Music metadata is a chore for most artists. But good metadata can make or break a career.
With streaming now a dominant format in the music industry, music metadata has assumed an incredibly important role. It sits adjacent to every aspect of an artist's career, from distribution, discovery prospects, litigation protection – to royalties. Hardworking professionals in the music industry that don't establish a solid body of metadata are missing out on career opportunities at best — and squandering a career at worst.
Having good metadata can lead to being discovered on social media platforms, building an audience, and, yes, collecting royalties. Bad metadata leaves royalties uncollected and, at worst – may doom an artist or professional to obscurity.
You don't have to be a data geek to keep accurate metadata records, though. Numerous companies are working on solutions to help artists create metadata without needing music workflow knowledge. VEVA Sound is one example with its VEVA Collect platform, which makes writing good metadata a snap.
Strong metadata enhances the chances of a track's inclusion in algorithmic-driven playlists on streaming services. Good metadata can help these algorithms classify and deliver songs to the fans who most want to hear your music.
Think of Tom Cruise's character in Jerry MacGuire – "Help me to help you!" Good metadata helps the algorithms that streaming relies on more easily classify your music – helping you increase your discovery prospects.
Regardless of how you feel about algorithm-driven music recommendations – they're here to stay. Voice-controlled devices rely on these algorithms to serve up music, and those algorithms rely on good metadata to answer those requests accurately.
Want to see your work distributed across multiple streaming services like Spotify, Apple Music, and Deezer? You'll need a distribution service like DistroKid or CD Baby – and those services require basic metadata info to get started.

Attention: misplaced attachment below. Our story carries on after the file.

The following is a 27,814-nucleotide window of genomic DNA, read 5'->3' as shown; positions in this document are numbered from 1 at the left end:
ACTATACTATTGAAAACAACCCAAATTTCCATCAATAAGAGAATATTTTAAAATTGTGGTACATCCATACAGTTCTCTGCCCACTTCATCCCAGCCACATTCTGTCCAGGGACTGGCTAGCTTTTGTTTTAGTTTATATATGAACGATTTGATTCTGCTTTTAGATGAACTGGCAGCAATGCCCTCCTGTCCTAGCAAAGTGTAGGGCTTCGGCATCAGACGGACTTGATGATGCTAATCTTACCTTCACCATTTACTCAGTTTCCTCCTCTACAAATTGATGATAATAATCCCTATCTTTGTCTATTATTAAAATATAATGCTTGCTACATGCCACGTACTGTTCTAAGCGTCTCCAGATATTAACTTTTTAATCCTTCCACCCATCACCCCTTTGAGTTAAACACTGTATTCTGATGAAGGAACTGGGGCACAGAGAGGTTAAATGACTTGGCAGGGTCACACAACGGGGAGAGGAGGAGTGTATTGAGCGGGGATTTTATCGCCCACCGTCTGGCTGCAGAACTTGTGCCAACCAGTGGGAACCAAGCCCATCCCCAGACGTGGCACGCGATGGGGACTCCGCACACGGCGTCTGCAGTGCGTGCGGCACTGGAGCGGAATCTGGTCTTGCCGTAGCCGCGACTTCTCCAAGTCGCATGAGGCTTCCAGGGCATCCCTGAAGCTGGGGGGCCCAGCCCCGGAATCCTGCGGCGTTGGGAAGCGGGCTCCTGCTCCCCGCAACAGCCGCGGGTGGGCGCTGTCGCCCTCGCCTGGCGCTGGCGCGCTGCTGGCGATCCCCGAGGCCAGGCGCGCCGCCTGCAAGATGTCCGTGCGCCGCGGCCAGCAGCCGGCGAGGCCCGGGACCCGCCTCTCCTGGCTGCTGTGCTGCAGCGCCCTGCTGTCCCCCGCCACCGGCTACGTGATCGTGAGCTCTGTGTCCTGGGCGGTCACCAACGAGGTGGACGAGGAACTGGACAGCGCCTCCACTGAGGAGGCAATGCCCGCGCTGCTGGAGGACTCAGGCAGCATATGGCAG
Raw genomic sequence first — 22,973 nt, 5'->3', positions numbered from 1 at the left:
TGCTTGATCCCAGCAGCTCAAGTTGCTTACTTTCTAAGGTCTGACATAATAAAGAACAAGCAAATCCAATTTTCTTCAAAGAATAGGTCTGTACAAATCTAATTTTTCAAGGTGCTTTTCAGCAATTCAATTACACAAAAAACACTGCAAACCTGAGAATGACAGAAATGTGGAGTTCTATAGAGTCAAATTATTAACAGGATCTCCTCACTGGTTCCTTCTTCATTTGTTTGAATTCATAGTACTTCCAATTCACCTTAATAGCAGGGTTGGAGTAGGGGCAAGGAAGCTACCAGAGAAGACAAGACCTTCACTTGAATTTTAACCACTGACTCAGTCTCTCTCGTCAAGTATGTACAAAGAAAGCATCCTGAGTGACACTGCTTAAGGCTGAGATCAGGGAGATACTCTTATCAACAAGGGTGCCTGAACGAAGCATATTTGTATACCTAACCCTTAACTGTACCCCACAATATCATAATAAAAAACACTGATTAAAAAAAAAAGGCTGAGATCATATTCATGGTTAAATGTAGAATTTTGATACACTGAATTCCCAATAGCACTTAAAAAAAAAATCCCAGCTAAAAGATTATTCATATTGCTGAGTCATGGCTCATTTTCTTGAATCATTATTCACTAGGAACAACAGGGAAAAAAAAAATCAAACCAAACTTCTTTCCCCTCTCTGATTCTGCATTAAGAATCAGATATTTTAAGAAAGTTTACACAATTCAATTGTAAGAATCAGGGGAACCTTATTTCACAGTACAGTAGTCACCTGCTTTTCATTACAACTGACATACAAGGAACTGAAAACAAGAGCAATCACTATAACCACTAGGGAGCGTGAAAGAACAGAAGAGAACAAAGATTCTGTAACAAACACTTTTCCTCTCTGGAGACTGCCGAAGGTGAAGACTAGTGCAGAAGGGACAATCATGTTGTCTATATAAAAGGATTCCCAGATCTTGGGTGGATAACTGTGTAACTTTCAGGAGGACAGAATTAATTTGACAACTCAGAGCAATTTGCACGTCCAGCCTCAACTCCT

Sure, you can skip distribution on 'major' streaming services and host your music on YouTube or SoundCloud. But your music is severely limited in its potential audience when it's not reaching any of Spotify's 300+ million users. Younger listeners turn to their favorite music streaming service for music discovery – and good metadata is required, like a passport for entry.
"If you're an independent artist, the better your data, the better your chance for competing in the marketplace," says VEVA Sound Vice President Casey Taylor.
Complete music metadata means better revenues for all artists involved in a project. Artists can maximize their streaming earnings and guarantee revenue-capture on sudden surges – like going viral on TikTok. In addition to enjoying extra royalties – payments attributable to newfound streams – creators receive the entirety of their income from complete metadata.
Digital service providers (DSPs) recently turned over $424 million in unmatched payments to the Mechanical Licensing Collective (MLC). That sizable portion of funds results from incomplete or missing metadata – and illustrates the importance of good metadata from the beginning of a project.
Music metadata tracks every single person's contribution to a project. That makes it possible for session musicians and background vocalists to get the compensation they're owed. Complete metadata has long been a weak spot for session musicians who can help bring studio sessions to life.
Just recently, Digital Music News reported that the AFM & SAG-AFTRA Intellectual Property Rights Fund has distributed $62 million to non-featured performers. That includes session musicians and singers. Distributing those funds required lots of sleuthing and digging – because of bad music metadata rife with incomplete information.
It's estimated that up to 95% of collaborators are uncredited on at least one work. Full music metadata helps contributors receive the credit and the compensation they're due – without all the detective work afterward to determine shares.
Complete music metadata records minimize the odds of encountering trouble down the road. That may arise in the form of litigation surrounding usage, improper crediting, and payments. Metadata can help you avoid expensive multi-faceted lawsuits over these issues.
For example, the VEVA Collect platform makes it easy to cut through metadata noise. It's a one-stop crediting tool that includes a check-in feature for artists and professionals to receive credit. It combines file storage with credit and metadata management. It keeps working files paired with metadata throughout the creative process – allowing each to flow through the digital supply chain into distribution.
Tools like VEVA Collect can change how artists approach metadata for the better. It should never be an oversight, as it is in much of the industry today. Set yourself up for success by creating complete music metadata from the start instead of spending years chasing unpaid credits.
See original article on Digital Music News.